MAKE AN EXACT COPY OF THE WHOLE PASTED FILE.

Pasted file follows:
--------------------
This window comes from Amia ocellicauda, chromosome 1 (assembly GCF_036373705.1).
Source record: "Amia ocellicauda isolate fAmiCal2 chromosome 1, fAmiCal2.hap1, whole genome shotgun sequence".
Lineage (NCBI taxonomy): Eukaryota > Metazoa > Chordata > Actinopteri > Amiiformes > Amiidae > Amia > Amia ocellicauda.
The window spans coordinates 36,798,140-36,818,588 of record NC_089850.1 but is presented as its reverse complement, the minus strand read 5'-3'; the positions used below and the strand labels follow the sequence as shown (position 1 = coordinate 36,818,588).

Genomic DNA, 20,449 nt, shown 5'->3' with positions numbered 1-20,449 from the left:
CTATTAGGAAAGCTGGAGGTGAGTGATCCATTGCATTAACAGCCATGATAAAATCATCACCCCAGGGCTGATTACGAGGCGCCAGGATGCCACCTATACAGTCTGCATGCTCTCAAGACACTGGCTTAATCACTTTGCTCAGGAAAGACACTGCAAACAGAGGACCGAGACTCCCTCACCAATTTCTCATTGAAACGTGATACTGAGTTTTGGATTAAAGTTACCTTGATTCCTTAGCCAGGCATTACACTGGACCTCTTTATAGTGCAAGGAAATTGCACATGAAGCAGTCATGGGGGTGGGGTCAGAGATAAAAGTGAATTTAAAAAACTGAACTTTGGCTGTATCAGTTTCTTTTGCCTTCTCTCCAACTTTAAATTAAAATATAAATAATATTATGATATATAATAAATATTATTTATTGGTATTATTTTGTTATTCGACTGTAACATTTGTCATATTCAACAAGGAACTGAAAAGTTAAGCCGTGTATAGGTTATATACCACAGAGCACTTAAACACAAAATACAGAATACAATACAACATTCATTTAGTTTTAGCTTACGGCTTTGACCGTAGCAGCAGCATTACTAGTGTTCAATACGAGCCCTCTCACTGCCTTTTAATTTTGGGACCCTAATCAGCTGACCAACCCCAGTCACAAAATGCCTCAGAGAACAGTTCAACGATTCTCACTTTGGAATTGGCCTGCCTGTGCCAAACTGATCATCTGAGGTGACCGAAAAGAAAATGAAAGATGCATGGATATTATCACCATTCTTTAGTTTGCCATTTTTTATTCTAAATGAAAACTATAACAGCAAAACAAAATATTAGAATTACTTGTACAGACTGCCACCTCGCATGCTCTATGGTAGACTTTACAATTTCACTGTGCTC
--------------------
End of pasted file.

This window comes from Amia ocellicauda, chromosome 1 (assembly GCF_036373705.1).
Source record: "Amia ocellicauda isolate fAmiCal2 chromosome 1, fAmiCal2.hap1, whole genome shotgun sequence".
Lineage (NCBI taxonomy): Eukaryota > Metazoa > Chordata > Actinopteri > Amiiformes > Amiidae > Amia > Amia ocellicauda.
The window spans coordinates 36,798,140-36,818,588 of record NC_089850.1 but is presented as its reverse complement, the minus strand read 5'-3'; the positions used below and the strand labels follow the sequence as shown (position 1 = coordinate 36,818,588).

Genomic DNA, 20,449 nt, shown 5'->3' with positions numbered 1-20,449 from the left:
CTATTAGGAAAGCTGGAGGTGAGTGATCCATTGCATTAACAGCCATGATAAAATCATCACCCCAGGGCTGATTACGAGGCGCCAGGATGCCACCTATACAGTCTGCATGCTCTCAAGACACTGGCTTAATCACTTTGCTCAGGAAAGACACTGCAAACAGAGGACCGAGACTCCCTCACCAATTTCTCATTGAAACGTGATACTGAGTTTTGGATTAAAGTTACCTTGATTCCTTAGCCAGGCATTACACTGGACCTCTTTATAGTGCAAGGAAATTGCACATGAAGCAGTCATGGGGGTGGGGTCAGAGATAAAAGTGAATTTAAAAAACTGAACTTTGGCTGTATCAGTTTCTTTTGCCTTCTCTCCAACTTTAAATTAAAATATAAATAATATTATGATATATAATAAATATTATTTATTGGTATTATTTTGTTATTCGACTGTAACATTTGTCATATTCAACAAGGAACTGAAAAGTTAAGCCGTGTATAGGTTATATACCACAGAGCACTTAAACACAAAATACAGAATACAATACAACATTCATTTAGTTTTAGCTTACGGCTTTGACCGTAGCAGCAGCATTACTAGTGTTCAATACGAGCCCTCTCACTGCCTTTTAATTTTGGGACCCTAATCAGCTGACCAACCCCAGTCACAAAATGCCTCAGAGAACAGTTCAACGATTCTCACTTTGGAATTGGCCTGCCTGTGCCAAACTGATCATCTGAGGTGACCGAAAAGAAAATGAAAGATGCATGGATATTATCACCATTCTTTAGTTTGCCATTTTTTATTCTAAATGAAAACTATAACAGCAAAACAAAATATTAGAATTACTTGTACAGACTGCCACCTCGCATGCTCTATGGTAGACTTTACAATTTCACTGTGCTC